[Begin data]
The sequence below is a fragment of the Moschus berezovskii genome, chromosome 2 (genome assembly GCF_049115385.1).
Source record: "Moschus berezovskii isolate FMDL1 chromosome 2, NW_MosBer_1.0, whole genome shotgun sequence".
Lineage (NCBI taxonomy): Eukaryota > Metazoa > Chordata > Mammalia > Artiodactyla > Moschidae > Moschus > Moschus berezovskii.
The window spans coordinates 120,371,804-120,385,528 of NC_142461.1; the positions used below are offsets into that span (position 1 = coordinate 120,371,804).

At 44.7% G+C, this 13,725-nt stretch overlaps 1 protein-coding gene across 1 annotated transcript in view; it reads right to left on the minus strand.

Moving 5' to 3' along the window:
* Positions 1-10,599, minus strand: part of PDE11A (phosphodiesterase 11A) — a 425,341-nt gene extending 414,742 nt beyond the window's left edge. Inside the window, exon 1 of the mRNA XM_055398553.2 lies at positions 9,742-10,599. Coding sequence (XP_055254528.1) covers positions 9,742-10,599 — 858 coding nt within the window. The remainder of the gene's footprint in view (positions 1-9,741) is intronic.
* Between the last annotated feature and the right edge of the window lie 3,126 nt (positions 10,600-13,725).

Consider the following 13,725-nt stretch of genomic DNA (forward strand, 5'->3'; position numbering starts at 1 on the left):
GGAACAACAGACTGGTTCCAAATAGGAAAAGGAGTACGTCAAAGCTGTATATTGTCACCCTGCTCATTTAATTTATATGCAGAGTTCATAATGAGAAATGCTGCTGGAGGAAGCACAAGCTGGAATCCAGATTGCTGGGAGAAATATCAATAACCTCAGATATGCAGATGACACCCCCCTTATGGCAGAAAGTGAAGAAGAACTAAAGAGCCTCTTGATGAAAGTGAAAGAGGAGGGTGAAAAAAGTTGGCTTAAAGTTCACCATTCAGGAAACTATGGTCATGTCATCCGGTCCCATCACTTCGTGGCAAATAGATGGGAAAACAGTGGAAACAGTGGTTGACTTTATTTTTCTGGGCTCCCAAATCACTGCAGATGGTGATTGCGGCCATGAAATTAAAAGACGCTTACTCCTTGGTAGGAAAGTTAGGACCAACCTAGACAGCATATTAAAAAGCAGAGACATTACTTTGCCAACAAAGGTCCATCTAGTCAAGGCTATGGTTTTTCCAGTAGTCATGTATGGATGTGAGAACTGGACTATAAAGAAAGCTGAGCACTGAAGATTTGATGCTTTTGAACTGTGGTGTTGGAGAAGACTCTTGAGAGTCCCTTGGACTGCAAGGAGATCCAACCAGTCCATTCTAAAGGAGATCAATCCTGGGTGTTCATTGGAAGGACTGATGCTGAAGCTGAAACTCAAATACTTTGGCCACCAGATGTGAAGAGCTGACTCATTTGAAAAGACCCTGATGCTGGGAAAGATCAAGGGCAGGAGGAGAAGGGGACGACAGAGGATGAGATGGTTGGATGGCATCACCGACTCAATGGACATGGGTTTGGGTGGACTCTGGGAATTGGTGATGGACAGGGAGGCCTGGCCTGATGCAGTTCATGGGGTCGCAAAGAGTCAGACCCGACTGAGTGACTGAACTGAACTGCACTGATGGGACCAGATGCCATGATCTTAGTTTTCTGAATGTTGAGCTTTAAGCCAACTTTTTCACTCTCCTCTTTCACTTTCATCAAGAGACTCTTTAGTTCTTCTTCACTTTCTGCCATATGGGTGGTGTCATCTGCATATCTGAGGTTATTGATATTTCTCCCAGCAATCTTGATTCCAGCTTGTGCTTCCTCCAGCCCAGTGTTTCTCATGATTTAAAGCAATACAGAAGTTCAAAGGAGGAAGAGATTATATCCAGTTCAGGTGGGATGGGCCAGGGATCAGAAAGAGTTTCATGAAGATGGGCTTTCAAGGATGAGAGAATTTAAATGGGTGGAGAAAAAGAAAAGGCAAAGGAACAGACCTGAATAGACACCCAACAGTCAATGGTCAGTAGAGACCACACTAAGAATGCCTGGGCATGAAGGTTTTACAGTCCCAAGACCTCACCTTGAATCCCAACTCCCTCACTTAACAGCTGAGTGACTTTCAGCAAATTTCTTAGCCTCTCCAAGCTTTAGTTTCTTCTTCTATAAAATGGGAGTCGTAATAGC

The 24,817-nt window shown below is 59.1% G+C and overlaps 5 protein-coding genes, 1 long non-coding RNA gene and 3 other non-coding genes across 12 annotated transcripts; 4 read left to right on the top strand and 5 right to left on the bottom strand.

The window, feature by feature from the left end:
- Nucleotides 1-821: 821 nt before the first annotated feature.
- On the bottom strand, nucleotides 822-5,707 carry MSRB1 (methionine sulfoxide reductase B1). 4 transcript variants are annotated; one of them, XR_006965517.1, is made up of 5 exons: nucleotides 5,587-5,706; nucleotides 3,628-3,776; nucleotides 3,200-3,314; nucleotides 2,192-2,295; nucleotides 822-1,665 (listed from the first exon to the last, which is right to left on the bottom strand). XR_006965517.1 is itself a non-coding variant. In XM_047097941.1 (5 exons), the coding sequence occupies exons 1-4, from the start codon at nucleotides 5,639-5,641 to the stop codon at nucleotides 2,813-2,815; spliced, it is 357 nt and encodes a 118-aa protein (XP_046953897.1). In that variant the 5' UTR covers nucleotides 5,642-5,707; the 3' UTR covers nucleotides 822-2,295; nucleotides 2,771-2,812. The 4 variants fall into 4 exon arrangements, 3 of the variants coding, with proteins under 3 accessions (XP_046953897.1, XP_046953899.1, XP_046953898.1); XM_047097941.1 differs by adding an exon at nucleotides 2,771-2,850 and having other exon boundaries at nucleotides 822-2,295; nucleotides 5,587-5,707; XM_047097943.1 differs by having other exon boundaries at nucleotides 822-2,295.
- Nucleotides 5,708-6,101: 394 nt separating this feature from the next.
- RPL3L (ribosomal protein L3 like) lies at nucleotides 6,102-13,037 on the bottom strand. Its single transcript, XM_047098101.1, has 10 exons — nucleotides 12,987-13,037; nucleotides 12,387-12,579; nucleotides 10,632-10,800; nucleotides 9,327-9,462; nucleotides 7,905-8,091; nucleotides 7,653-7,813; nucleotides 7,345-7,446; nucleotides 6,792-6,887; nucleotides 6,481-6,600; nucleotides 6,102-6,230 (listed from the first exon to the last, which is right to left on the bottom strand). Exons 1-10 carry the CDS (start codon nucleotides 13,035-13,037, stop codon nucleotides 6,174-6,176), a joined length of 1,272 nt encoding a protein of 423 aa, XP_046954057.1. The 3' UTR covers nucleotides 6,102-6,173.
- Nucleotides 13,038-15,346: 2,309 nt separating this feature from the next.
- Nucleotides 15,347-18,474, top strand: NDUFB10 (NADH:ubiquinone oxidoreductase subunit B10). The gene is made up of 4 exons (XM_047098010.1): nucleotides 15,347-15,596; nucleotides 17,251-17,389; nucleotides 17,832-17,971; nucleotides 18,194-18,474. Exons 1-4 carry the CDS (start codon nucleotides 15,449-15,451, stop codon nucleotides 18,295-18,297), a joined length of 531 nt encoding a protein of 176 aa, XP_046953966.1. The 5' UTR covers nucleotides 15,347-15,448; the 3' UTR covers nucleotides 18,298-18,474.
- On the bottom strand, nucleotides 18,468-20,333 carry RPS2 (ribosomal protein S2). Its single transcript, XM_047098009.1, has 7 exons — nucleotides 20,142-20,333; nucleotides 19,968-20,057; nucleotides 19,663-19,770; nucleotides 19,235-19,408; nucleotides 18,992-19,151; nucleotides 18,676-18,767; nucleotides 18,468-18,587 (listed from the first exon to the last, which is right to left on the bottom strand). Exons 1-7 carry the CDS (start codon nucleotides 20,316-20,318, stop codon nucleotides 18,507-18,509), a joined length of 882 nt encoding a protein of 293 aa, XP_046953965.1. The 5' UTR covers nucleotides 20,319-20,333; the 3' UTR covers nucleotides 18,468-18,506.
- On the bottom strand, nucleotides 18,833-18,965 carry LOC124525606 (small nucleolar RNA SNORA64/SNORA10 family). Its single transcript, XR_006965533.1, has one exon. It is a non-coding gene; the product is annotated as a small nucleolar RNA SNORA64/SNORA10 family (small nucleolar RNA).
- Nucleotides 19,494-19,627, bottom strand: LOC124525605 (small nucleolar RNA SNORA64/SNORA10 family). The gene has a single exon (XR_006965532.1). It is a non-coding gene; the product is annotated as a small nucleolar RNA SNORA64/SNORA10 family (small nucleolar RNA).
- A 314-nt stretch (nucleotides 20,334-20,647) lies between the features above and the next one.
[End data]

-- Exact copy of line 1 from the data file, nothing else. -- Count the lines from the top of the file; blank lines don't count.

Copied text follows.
The sequence below is a fragment of the Moschus berezovskii genome, chromosome 2 (genome assembly GCF_049115385.1).